Taking a look at the relationship between aging and anxiety
Anxiety disorders are the most common mental illness in the United States, affecting more than 40 million adults, according to the Anxiety and Depression Association of America (ADAA).
But does anxiety impact older adults more or at a higher rate?
“Until a few years ago, anxiety disorders were believed to decline with age. That’s because older patients are less likely to report psychiatric symptoms and more likely to emphasize their physical complaints,” according to an editorial in the Annals of Depression and Anxiety. “But experts now recognize that aging and anxiety are not mutually exclusive: Anxiety is as common among the old as among the young.”
The Geriatric Mental Health Foundation (GMHF) estimates that as many as 10% to 20% of older Americans suffer from anxiety disorders that, if left untreated, can lead to “cognitive impairment, disability, poor physical health, and a poor quality of life.”
Fast facts about GAD
Older adults may often experience generalized anxiety disorder (GAD). According to the ADAA, GAD is “characterized by persistent and excessive worry about a number of different things. People with GAD may anticipate disaster and may be overly concerned about money, health, family, work, or other issues. Individuals with GAD find it difficult to control their worry.”
“Anxiety and worry are not the same thing,” says Debbie Thomas, EdD, APRN, based in Louisville, Ky. “Worry is situational. Anxiety is persistent and excessive – and it doesn’t go away when the specific cause of stress or distress is gone.”
Women are “twice as likely to be affected” by GAD, according to the ADAA.
“Although the exact cause of GAD is unknown, there is evidence that biological factors, family background, and life experiences, particularly stressful ones, play a role,” according to the ADAA.
Symptoms of anxiety
According to the ADAA, symptoms of GAD may include:
- “Feeling nervous, irritable, or on edge
- Having a sense of impending danger, panic or doom
- Having an increased heart rate
- Breathing rapidly (hyperventilation), sweating, and/or trembling
- Feeling weak or tired
- Difficulty concentrating
- Having trouble sleeping
- Experiencing gastrointestinal (GI) problems”
Additionally, seniors with anxiety may also have to go to the bathroom more frequently and experience hot flashes, according to WebMD.
Anxiety risk factors for seniors
As aging comes with its own set of challenges, there are some life events that come with getting older that can trigger anxiety in seniors.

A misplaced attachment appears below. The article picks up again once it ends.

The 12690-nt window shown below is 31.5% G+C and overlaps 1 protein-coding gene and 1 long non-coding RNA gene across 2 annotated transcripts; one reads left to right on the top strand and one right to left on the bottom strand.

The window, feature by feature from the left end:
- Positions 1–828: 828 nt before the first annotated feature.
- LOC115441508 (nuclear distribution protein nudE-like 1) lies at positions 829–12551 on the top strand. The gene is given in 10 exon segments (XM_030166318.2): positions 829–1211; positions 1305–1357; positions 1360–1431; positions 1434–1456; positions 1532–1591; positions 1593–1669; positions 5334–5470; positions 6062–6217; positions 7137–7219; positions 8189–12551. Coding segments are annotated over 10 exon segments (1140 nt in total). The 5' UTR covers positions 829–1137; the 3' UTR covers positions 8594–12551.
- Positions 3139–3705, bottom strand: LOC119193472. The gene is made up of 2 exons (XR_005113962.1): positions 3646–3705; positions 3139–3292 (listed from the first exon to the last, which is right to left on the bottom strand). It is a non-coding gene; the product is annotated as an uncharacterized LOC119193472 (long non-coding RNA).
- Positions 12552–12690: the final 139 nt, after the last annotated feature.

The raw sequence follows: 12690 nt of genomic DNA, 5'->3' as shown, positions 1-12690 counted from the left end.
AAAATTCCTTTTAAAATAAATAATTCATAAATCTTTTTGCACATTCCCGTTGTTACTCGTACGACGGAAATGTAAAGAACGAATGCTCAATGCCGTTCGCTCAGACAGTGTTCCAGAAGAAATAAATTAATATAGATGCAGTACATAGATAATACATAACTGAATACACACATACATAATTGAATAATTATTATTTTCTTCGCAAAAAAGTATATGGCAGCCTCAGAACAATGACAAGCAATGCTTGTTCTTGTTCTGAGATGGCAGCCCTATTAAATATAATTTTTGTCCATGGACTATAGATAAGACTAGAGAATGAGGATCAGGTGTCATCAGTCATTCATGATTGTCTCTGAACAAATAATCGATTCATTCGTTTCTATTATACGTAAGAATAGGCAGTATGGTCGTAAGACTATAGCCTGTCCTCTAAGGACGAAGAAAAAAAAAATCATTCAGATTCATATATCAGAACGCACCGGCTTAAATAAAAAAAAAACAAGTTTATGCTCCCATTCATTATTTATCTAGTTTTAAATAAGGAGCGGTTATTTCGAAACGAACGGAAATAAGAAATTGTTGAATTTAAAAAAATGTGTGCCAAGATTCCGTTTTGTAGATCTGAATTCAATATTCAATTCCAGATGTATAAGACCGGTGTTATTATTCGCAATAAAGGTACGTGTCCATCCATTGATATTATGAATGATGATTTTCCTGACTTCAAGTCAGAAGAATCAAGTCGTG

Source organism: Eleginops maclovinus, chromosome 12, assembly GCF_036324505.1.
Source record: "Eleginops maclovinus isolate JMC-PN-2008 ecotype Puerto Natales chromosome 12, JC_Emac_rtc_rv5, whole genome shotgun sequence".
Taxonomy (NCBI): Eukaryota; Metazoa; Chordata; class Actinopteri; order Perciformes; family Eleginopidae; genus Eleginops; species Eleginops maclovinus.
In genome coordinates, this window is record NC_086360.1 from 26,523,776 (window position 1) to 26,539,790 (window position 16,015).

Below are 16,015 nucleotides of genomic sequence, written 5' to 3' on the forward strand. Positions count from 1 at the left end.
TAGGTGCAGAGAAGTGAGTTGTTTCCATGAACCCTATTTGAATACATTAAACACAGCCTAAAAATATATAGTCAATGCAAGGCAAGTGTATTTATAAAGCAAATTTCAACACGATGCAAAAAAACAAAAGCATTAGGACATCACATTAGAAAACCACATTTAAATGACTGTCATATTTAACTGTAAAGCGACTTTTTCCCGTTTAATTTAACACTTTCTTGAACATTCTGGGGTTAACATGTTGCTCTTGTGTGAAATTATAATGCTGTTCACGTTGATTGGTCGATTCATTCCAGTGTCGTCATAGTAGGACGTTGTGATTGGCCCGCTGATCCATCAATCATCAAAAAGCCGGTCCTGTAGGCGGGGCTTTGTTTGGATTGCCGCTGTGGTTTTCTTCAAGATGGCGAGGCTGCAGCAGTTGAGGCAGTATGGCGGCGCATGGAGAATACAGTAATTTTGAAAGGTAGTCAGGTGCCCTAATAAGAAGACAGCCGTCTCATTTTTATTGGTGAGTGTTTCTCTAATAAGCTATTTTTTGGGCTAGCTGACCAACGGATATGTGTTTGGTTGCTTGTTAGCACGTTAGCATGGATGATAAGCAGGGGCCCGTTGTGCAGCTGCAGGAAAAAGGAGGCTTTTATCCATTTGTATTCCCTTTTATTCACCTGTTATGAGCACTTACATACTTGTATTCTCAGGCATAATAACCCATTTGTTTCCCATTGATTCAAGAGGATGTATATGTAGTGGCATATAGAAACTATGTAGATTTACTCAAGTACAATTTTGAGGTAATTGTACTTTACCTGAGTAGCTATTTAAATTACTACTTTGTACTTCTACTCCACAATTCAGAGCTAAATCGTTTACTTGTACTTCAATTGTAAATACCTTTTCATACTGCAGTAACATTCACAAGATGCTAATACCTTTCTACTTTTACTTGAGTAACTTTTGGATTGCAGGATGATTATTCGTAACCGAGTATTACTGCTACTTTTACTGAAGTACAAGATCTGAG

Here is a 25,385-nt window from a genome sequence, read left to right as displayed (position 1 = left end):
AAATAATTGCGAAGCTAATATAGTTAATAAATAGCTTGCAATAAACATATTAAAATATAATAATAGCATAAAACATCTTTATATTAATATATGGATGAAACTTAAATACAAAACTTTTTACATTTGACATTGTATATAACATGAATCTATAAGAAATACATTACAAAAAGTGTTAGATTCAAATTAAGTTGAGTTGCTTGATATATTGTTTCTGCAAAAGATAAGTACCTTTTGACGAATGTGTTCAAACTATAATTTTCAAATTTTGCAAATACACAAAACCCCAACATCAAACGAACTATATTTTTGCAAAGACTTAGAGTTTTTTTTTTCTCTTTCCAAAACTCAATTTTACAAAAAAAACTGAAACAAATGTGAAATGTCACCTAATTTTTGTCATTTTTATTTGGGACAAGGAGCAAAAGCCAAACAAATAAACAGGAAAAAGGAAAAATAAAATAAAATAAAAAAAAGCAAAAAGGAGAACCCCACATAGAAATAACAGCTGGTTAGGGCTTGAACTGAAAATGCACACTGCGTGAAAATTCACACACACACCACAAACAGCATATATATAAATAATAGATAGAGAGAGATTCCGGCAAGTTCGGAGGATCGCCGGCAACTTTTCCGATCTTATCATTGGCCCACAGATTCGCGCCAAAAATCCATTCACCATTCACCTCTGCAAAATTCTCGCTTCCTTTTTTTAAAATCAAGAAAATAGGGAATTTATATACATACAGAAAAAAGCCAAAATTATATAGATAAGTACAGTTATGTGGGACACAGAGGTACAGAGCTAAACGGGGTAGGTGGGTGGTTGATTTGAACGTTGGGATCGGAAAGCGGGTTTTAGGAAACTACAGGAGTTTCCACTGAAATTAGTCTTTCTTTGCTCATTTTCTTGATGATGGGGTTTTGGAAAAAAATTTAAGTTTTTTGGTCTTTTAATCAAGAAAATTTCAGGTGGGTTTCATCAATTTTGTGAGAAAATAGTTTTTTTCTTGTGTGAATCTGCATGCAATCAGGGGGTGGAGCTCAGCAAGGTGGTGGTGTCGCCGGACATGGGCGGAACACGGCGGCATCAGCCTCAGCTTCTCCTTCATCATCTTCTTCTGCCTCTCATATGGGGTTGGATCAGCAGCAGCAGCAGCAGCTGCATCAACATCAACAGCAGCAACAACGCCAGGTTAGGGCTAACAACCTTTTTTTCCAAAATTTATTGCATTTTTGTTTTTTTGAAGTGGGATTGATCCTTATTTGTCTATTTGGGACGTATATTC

Loss of a spouse or loved one – and the prolonged or extreme grief than can accompany it – can trigger anxiety, according to the GMHF. Likewise, a traumatic event or ongoing intense stress can lead to a diagnosis of anxiety.
The GMHF notes that other risk factors could include:
- “Alcohol, caffeine, drugs (prescription, over-the-counter, and illegal)
- A family history of anxiety disorders
- Other medical or mental illnesses or
- Neurodegenerative disorders (like Alzheimer’s or other dementias)”
Mental Health America also suggests that “chronic medical conditions (especially chronic obstructive pulmonary disease [COPD], cardiovascular disease including arrhythmias and angina, thyroid disease, and diabetes), overall feelings of poor health, sleep disturbance and side effects of medications (i.e., steroids, antidepressants, stimulants, bronchodilators/inhalers, etc.)” can also be risk factors for anxiety.
Does anxiety worsen with age?
According to the Cleveland Clinic, “… mood and anxiety disorders become less common as people age. But detection rates are also lower among older adults. They’re less likely to seek assistance for mental health issues.”
Given the many stressors that often accompany old age, such poor health, decreased mobility, isolation and the loss of loved ones, it’s not surprising that many older adults may experience anxiety. Legitimate concerns, such as the prospect of outliving their resources or of being victimized or falling and breaking a bone, can turn into cascade of overwhelming and debilitating fears.
Additionally, while there is still research to be done, GAD may be intrinsically linked with working memory.
“Research dating back to the 1970s has shown working memory and anxiety to be related,” according to an article on the website verywellmind.com. “Studies have consistently shown that when people experience anxiety, particularly when worry is at high levels – a trademark of GAD –working memory capacity suffers. School/work performance, the ability to use complex problem-solving strategies, and decision-making skills may be compromised.”
The importance of a strong support system
Convincing older adults, many of whom grew up believing mental illness carried a stigma, to talk to a doctor or therapist about their feelings may take some coaxing.
When talking to an older adult about their anxiety problem, “be calm and reassuring”, advises the GMHF.
“Acknowledge their fears but do not play along with them,” according to the GMHF. “Be supportive without supporting their anxiety.”
Most importantly, anxiety is not something they should try to manage on their own. Anxiety can and should be treated by a healthcare professional. A good place to start may be with a senior’s primary care physician, who they likely have a relationship with and can feel comfortable talking about what they are experiencing.
“Treatment can involve medication, therapy, stress reduction, coping skills, and family or other social support,” according to the GMHF’s website.
Finally, seniors should be encouraged to participate in social activities and physical fitness activities. Most importantly, if you suspect your senior loved one is suffering from anxiety, provide plenty of reassurance and support – and love.
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